Iran nuclear deal

World powers to test Iran’s good faith over commitment to June texts: European source

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World powers will assess over the next few days whether Iran is serious in nuclear negotiations after it indicated it was ready to continue talks on the basis of texts that had been agreed at the last round in June, a European source said on Friday.

Talks on reviving the 2015 Iran nuclear deal resumed on Thursday with the United States and Israel ramping up the rhetorical pressure on Tehran about the possible economic or military consequences if diplomacy fails.


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Iran’s top negotiator said Tehran was sticking to the stance it laid out last week, when the talks broke off with European and US officials accusing Iran of making new demands and of reneging on compromises worked out earlier this year.

“Iran said it accepted to work from the June texts. This will now be put to the test over the next couple of days,” the source said, speaking on condition of anonymity.

Working groups to discuss sanctions Washington might lift and the nuclear curbs Tehran needs to observe convene on Friday.

The indirect US-Iranian talks in Vienna, in which other diplomats from the remaining parties to a now tattered 2015 deal - France, Britain, Germany, Russia and China - shuttle between them because Tehran refuses direct contact with Washington, aim to get both sides to resume full compliance with the accord.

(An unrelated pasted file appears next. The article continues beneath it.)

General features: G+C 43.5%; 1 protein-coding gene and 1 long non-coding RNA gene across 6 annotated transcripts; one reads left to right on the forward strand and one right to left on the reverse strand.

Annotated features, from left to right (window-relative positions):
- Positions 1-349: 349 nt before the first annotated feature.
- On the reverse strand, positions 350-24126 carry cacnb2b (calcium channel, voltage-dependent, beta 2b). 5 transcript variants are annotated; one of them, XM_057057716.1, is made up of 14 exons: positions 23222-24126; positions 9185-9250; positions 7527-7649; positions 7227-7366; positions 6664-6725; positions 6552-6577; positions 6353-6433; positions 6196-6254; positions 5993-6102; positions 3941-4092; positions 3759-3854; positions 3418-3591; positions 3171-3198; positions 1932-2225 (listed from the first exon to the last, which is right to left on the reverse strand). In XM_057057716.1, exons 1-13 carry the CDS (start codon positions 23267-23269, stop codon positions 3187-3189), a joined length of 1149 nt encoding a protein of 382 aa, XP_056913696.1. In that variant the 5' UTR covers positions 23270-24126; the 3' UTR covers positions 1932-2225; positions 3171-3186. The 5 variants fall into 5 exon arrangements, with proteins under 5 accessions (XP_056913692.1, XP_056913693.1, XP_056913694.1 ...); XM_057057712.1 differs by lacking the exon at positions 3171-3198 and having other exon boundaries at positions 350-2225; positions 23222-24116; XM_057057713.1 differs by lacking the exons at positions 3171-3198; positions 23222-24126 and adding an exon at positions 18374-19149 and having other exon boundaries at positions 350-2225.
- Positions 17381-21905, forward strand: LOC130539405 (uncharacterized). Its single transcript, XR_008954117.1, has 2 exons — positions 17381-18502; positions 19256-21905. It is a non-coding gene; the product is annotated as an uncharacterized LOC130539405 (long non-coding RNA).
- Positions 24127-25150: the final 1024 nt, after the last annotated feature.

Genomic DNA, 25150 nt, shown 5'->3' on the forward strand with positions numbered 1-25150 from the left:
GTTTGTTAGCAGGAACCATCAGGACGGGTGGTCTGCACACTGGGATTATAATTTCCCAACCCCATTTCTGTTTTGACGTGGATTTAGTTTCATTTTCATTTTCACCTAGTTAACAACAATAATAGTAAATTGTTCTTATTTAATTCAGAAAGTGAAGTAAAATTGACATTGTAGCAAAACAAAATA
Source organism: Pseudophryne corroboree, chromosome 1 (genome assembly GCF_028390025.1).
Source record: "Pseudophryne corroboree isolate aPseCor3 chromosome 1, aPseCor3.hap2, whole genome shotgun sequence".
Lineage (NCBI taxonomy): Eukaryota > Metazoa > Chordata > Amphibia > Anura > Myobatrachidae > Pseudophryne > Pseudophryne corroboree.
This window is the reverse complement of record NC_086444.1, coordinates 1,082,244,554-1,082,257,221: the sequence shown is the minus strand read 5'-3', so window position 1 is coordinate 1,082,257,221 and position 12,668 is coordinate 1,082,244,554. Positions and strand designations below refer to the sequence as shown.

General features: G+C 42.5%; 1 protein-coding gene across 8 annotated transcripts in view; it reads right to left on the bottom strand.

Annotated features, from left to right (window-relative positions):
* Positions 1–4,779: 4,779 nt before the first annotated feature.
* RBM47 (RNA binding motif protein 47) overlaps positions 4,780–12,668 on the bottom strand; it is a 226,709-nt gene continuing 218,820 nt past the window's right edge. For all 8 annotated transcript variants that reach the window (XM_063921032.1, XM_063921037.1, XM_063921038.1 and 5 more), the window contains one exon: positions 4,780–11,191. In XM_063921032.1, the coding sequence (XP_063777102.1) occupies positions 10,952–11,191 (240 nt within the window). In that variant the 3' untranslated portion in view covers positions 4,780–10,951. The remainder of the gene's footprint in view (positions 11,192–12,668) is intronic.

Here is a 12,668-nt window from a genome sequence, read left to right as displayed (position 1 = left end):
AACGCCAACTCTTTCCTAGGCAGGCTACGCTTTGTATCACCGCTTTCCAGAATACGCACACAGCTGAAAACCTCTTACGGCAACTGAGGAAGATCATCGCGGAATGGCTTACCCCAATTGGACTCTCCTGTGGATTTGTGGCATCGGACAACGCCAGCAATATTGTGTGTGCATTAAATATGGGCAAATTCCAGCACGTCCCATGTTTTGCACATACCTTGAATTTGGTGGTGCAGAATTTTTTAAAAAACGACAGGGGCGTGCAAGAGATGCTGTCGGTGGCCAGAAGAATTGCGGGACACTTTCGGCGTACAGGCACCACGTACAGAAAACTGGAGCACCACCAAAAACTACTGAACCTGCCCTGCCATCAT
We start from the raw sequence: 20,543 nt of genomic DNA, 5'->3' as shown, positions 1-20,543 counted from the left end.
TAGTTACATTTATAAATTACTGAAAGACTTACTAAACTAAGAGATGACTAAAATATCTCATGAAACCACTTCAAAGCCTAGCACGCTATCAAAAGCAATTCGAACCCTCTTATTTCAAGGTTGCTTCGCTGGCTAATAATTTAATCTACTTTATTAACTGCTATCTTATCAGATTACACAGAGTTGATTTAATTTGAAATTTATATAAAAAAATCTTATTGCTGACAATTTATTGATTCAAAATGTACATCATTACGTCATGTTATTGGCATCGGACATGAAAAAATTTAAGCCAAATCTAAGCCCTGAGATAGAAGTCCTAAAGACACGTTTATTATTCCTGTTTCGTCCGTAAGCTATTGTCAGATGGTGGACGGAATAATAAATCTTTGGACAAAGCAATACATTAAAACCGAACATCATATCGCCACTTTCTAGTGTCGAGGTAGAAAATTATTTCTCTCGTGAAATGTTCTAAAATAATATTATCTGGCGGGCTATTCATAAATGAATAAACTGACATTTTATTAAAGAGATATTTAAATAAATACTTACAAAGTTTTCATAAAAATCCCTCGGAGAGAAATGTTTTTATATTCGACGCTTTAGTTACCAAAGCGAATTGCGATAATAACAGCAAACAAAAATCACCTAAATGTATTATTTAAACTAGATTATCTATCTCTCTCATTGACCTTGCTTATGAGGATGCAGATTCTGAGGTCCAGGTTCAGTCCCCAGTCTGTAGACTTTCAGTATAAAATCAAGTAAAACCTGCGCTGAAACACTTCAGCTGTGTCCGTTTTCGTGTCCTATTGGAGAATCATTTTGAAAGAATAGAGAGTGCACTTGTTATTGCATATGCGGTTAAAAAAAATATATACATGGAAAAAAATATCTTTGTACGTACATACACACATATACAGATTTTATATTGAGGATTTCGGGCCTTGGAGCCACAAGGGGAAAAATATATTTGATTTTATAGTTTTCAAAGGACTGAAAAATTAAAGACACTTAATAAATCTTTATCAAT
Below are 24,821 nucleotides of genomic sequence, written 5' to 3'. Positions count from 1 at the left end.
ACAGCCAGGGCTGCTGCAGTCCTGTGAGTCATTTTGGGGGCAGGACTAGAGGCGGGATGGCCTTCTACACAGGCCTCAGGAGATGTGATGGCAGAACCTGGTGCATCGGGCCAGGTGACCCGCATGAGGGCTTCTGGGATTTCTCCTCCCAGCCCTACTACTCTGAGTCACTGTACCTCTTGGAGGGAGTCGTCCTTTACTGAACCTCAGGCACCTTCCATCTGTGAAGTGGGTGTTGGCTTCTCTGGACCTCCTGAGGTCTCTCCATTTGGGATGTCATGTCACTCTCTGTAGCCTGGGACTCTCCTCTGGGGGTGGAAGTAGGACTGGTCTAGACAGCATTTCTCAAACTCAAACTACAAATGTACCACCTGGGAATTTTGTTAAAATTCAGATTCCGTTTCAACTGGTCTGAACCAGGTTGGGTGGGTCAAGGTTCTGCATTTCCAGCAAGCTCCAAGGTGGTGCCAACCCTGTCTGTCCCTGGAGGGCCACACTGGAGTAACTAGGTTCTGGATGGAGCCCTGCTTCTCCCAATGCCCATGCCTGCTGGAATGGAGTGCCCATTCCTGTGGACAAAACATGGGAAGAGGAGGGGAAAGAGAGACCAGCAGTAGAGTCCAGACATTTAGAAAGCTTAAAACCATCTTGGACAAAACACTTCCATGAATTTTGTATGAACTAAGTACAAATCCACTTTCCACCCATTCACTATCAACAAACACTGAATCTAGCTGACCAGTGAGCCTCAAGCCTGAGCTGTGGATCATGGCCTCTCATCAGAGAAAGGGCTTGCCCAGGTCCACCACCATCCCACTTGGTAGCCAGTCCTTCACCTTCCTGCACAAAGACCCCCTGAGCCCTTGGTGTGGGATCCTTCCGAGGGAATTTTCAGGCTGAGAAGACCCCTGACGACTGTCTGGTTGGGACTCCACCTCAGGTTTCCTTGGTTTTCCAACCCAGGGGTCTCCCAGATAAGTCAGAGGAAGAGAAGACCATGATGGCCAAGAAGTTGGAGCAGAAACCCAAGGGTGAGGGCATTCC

Under that accord, Iran limited its nuclear program - which the West feared would be used to develop weapons, something Tehran denies - in return for relief from US, European Union and UN sanctions.

Last week’s discussions were the first after a five-month hiatus caused by the election of Iran’s new hardline government under anti-Western President Ebrahim Raisi.

Western officials have said Iran has abandoned any compromises it had made in the previous six rounds of talks, pocketed those made by others, and demanded more last week.

Iran wants all sanctions imposed by the United States after then-US President Donald Trump ditched the deal in 2018, to be lifted in a verifiable process. Iran began violating the deal’s nuclear restrictions about a year after the US withdrawal.

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